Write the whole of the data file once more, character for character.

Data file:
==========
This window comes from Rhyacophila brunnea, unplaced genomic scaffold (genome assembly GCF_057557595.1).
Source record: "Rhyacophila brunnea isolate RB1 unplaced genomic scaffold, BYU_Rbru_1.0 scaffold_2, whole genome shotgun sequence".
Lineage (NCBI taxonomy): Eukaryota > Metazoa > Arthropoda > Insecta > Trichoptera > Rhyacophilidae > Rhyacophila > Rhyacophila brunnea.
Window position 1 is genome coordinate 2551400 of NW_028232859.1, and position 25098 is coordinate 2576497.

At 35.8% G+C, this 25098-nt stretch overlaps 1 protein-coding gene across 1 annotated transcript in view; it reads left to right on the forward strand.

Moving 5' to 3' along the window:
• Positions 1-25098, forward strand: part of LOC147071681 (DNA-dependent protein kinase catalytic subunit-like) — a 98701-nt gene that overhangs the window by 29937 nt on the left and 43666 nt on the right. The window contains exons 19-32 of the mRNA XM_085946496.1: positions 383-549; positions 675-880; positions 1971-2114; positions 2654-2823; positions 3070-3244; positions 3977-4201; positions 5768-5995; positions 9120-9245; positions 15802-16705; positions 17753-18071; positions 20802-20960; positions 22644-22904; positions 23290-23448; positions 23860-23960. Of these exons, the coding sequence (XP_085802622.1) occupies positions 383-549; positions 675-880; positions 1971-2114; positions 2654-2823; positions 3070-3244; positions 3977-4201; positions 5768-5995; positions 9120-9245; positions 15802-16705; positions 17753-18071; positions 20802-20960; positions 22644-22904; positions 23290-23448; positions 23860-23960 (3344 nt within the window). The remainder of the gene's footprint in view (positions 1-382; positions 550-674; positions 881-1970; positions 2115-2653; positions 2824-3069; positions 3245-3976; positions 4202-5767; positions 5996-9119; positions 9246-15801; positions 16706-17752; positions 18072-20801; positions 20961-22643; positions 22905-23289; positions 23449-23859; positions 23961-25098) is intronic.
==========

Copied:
This window comes from Rhyacophila brunnea, unplaced genomic scaffold (genome assembly GCF_057557595.1).
Source record: "Rhyacophila brunnea isolate RB1 unplaced genomic scaffold, BYU_Rbru_1.0 scaffold_2, whole genome shotgun sequence".
Lineage (NCBI taxonomy): Eukaryota > Metazoa > Arthropoda > Insecta > Trichoptera > Rhyacophilidae > Rhyacophila > Rhyacophila brunnea.
Window position 1 is genome coordinate 2551400 of NW_028232859.1, and position 25098 is coordinate 2576497.

At 35.8% G+C, this 25098-nt stretch overlaps 1 protein-coding gene across 1 annotated transcript in view; it reads left to right on the forward strand.

Moving 5' to 3' along the window:
• Positions 1-25098, forward strand: part of LOC147071681 (DNA-dependent protein kinase catalytic subunit-like) — a 98701-nt gene that overhangs the window by 29937 nt on the left and 43666 nt on the right. The window contains exons 19-32 of the mRNA XM_085946496.1: positions 383-549; positions 675-880; positions 1971-2114; positions 2654-2823; positions 3070-3244; positions 3977-4201; positions 5768-5995; positions 9120-9245; positions 15802-16705; positions 17753-18071; positions 20802-20960; positions 22644-22904; positions 23290-23448; positions 23860-23960. Of these exons, the coding sequence (XP_085802622.1) occupies positions 383-549; positions 675-880; positions 1971-2114; positions 2654-2823; positions 3070-3244; positions 3977-4201; positions 5768-5995; positions 9120-9245; positions 15802-16705; positions 17753-18071; positions 20802-20960; positions 22644-22904; positions 23290-23448; positions 23860-23960 (3344 nt within the window). The remainder of the gene's footprint in view (positions 1-382; positions 550-674; positions 881-1970; positions 2115-2653; positions 2824-3069; positions 3245-3976; positions 4202-5767; positions 5996-9119; positions 9246-15801; positions 16706-17752; positions 18072-20801; positions 20961-22643; positions 22905-23289; positions 23449-23859; positions 23961-25098) is intronic.